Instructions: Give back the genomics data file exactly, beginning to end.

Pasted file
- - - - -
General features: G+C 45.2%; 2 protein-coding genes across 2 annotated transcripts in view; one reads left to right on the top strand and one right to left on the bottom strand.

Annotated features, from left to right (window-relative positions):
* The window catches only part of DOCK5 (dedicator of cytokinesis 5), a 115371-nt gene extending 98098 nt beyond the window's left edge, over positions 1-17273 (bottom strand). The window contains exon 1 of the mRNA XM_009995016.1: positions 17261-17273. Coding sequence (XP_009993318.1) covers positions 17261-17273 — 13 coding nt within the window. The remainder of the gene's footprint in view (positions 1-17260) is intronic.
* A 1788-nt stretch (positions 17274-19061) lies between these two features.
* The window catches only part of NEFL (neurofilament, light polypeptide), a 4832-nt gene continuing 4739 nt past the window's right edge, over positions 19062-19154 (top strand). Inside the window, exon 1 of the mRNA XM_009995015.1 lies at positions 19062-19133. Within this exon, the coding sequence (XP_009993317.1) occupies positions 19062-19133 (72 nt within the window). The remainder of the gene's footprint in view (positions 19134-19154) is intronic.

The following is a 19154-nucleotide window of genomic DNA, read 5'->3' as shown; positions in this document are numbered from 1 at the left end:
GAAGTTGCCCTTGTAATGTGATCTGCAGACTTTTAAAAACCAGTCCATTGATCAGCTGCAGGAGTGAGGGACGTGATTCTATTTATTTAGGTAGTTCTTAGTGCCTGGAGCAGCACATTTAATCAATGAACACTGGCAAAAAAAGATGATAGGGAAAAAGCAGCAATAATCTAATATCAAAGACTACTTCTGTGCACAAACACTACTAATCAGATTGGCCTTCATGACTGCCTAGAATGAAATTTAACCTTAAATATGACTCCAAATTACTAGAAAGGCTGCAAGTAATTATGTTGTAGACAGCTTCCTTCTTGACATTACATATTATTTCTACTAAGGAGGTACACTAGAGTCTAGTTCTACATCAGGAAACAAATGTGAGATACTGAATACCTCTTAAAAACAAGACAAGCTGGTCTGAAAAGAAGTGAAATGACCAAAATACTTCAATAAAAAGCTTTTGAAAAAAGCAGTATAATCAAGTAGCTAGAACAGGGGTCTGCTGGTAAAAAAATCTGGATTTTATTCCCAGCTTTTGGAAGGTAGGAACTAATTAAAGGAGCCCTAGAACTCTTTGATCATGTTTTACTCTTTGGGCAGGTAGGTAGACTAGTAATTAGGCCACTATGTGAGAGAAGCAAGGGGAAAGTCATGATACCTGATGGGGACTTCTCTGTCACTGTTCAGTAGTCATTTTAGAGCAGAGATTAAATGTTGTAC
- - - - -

General features: G+C 45.2%; 2 protein-coding genes across 2 annotated transcripts in view; one reads left to right on the top strand and one right to left on the bottom strand.

Annotated features, from left to right (window-relative positions):
* The window catches only part of DOCK5 (dedicator of cytokinesis 5), a 115371-nt gene extending 98098 nt beyond the window's left edge, over positions 1-17273 (bottom strand). The window contains exon 1 of the mRNA XM_009995016.1: positions 17261-17273. Coding sequence (XP_009993318.1) covers positions 17261-17273 — 13 coding nt within the window. The remainder of the gene's footprint in view (positions 1-17260) is intronic.
* A 1788-nt stretch (positions 17274-19061) lies between these two features.
* The window catches only part of NEFL (neurofilament, light polypeptide), a 4832-nt gene continuing 4739 nt past the window's right edge, over positions 19062-19154 (top strand). Inside the window, exon 1 of the mRNA XM_009995015.1 lies at positions 19062-19133. Within this exon, the coding sequence (XP_009993317.1) occupies positions 19062-19133 (72 nt within the window). The remainder of the gene's footprint in view (positions 19134-19154) is intronic.

The following is a 19154-nucleotide window of genomic DNA, read 5'->3' as shown; positions in this document are numbered from 1 at the left end:
GAAGTTGCCCTTGTAATGTGATCTGCAGACTTTTAAAAACCAGTCCATTGATCAGCTGCAGGAGTGAGGGACGTGATTCTATTTATTTAGGTAGTTCTTAGTGCCTGGAGCAGCACATTTAATCAATGAACACTGGCAAAAAAAGATGATAGGGAAAAAGCAGCAATAATCTAATATCAAAGACTACTTCTGTGCACAAACACTACTAATCAGATTGGCCTTCATGACTGCCTAGAATGAAATTTAACCTTAAATATGACTCCAAATTACTAGAAAGGCTGCAAGTAATTATGTTGTAGACAGCTTCCTTCTTGACATTACATATTATTTCTACTAAGGAGGTACACTAGAGTCTAGTTCTACATCAGGAAACAAATGTGAGATACTGAATACCTCTTAAAAACAAGACAAGCTGGTCTGAAAAGAAGTGAAATGACCAAAATACTTCAATAAAAAGCTTTTGAAAAAAGCAGTATAATCAAGTAGCTAGAACAGGGGTCTGCTGGTAAAAAAATCTGGATTTTATTCCCAGCTTTTGGAAGGTAGGAACTAATTAAAGGAGCCCTAGAACTCTTTGATCATGTTTTACTCTTTGGGCAGGTAGGTAGACTAGTAATTAGGCCACTATGTGAGAGAAGCAAGGGGAAAGTCATGATACCTGATGGGGACTTCTCTGTCACTGTTCAGTAGTCATTTTAGAGCAGAGATTAAATGTTGTAC